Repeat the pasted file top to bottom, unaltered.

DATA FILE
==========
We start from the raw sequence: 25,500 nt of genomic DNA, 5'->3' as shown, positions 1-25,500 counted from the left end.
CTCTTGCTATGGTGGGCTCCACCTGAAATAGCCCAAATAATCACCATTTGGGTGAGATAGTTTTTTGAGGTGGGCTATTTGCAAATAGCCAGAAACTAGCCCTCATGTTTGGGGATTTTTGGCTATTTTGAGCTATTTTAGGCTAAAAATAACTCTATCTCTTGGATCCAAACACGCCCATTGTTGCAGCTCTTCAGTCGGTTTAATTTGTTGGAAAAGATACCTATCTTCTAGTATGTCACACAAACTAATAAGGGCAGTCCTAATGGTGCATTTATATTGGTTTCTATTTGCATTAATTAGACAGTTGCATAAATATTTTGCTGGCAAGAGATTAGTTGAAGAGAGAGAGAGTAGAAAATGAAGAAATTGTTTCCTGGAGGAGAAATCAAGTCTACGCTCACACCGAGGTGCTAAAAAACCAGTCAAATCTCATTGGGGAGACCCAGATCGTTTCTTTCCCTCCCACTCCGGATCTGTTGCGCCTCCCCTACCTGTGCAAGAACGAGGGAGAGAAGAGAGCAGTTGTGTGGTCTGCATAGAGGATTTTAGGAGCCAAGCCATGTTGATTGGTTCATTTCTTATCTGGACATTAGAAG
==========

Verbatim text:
We start from the raw sequence: 25,500 nt of genomic DNA, 5'->3' as shown, positions 1-25,500 counted from the left end.
CTCTTGCTATGGTGGGCTCCACCTGAAATAGCCCAAATAATCACCATTTGGGTGAGATAGTTTTTTGAGGTGGGCTATTTGCAAATAGCCAGAAACTAGCCCTCATGTTTGGGGATTTTTGGCTATTTTGAGCTATTTTAGGCTAAAAATAACTCTATCTCTTGGATCCAAACACGCCCATTGTTGCAGCTCTTCAGTCGGTTTAATTTGTTGGAAAAGATACCTATCTTCTAGTATGTCACACAAACTAATAAGGGCAGTCCTAATGGTGCATTTATATTGGTTTCTATTTGCATTAATTAGACAGTTGCATAAATATTTTGCTGGCAAGAGATTAGTTGAAGAGAGAGAGAGTAGAAAATGAAGAAATTGTTTCCTGGAGGAGAAATCAAGTCTACGCTCACACCGAGGTGCTAAAAAACCAGTCAAATCTCATTGGGGAGACCCAGATCGTTTCTTTCCCTCCCACTCCGGATCTGTTGCGCCTCCCCTACCTGTGCAAGAACGAGGGAGAGAAGAGAGCAGTTGTGTGGTCTGCATAGAGGATTTTAGGAGCCAAGCCATGTTGATTGGTTCATTTCTTATCTGGACATTAGAAG